I already knew I was probably unsafe to drive, after that diagnosis I was officially not allowed to drive. And I was so profoundly dyslexic I literally had to brute force my brain into being able to read and write, because I so desperately wanted to.

That seems to have been the difference. I actually couldn't do well at school. There I was just labelled as educationally sub normal and ignored to the extent that I was just able to spend all day in the library reading books.

Had I not been I might have been just as bad myself.
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Post by Morkonan » Tue, 12. Dec 17, 01:10

mrbadger wrote:...Had I not been I might have been just as bad myself.
One of my best friends in college was severely dyslexic. Of course, he didn't find out until after he had already started college... He had to take the basic "English" course, "English 101," five times.

Five times.

He spent his entire freshman and sophomore years, practically, in "English 101." When students were studying great English Literature and writing "scholarly works" on why Madame Bovary was really a ****, he was struggling to write a coherent sentence. As a adult.. as an advanced "student" in college.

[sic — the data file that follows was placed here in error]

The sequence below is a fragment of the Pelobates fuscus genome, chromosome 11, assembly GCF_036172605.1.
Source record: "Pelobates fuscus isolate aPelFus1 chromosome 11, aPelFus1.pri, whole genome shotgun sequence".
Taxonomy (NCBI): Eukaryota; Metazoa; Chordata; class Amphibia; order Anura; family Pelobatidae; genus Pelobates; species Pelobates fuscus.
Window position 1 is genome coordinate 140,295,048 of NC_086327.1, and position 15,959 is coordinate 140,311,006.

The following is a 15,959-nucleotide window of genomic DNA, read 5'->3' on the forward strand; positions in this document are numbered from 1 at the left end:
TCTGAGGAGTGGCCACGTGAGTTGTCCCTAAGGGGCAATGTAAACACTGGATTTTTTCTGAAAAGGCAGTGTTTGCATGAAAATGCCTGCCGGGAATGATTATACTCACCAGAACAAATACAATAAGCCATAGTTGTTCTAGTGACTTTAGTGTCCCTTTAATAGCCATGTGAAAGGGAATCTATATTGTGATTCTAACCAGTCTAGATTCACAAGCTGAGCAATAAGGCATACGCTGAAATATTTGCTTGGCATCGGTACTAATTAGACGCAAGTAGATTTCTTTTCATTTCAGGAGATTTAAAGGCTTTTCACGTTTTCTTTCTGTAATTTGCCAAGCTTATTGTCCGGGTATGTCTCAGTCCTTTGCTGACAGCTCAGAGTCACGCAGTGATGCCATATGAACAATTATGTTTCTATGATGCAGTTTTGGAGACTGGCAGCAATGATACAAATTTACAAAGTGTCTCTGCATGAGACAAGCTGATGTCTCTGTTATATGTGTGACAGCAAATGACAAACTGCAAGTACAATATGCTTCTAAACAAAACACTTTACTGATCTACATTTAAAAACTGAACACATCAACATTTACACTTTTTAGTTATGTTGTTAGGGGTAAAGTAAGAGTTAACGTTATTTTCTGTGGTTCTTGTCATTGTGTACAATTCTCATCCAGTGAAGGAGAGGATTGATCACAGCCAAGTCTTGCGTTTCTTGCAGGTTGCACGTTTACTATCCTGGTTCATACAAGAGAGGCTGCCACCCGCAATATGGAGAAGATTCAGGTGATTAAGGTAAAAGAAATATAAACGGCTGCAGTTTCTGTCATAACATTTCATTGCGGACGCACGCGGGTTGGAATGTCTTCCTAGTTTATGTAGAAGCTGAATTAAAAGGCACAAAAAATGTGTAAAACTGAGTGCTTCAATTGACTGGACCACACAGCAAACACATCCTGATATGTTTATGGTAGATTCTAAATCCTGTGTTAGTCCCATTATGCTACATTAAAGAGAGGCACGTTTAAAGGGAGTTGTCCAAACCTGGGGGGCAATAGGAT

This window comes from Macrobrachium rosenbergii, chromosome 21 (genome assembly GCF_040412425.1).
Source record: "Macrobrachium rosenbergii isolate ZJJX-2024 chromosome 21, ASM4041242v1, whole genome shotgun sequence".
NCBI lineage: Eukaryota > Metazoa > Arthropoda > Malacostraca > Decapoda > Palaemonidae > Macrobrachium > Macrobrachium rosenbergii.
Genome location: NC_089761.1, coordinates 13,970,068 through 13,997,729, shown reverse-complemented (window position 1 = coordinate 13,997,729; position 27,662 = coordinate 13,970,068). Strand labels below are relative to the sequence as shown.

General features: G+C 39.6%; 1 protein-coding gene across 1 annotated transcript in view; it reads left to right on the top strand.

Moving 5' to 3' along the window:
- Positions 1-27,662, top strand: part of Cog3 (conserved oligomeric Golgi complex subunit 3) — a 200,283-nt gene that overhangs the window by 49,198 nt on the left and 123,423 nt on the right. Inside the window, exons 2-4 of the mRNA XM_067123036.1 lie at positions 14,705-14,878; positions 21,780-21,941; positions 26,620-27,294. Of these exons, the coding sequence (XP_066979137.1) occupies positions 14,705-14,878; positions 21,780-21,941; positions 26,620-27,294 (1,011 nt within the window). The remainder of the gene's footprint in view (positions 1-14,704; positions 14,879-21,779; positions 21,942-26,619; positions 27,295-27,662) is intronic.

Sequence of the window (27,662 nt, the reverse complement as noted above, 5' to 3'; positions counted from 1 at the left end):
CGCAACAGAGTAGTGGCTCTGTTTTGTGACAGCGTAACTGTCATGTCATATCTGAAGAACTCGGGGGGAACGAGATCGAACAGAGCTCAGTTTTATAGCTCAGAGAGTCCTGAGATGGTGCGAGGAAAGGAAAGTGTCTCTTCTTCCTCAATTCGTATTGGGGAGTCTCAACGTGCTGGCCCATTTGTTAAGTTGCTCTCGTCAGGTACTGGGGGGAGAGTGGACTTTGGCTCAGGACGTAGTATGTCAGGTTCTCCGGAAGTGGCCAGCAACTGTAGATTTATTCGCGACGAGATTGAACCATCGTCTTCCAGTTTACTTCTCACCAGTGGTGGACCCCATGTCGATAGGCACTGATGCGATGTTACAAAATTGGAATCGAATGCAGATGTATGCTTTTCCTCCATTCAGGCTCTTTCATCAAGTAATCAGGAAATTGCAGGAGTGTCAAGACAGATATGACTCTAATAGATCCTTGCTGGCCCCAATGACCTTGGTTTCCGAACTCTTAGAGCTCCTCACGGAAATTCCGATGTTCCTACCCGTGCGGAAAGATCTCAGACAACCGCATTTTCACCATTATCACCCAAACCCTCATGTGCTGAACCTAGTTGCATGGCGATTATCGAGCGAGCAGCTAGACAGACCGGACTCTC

(Edit:Add - Wow, the forums have a "curse filter!" Who'da thunk it? I used a word that can mean something nasty, but it's also used to mean "jerk" or something like that. Never encountered that before, here. Kinda cool!)

(He had, btw, already passed the "099" course requirements, so they couldn't push him back to that "remedial" English class.)

But, he made it through and graduated. (Business) In fact, through those five times experiencing different approaches in trying to pass the same darn course, somehow he finally "got it." He then applied that experience to other classes and was largely successful.

Yes, like you he had to devote energy differently and more earnestly, in some situations, in order to accomplish what may have been easier for others. But, in finally succeeding, that experience served him well in future courses.

Related, but not directly: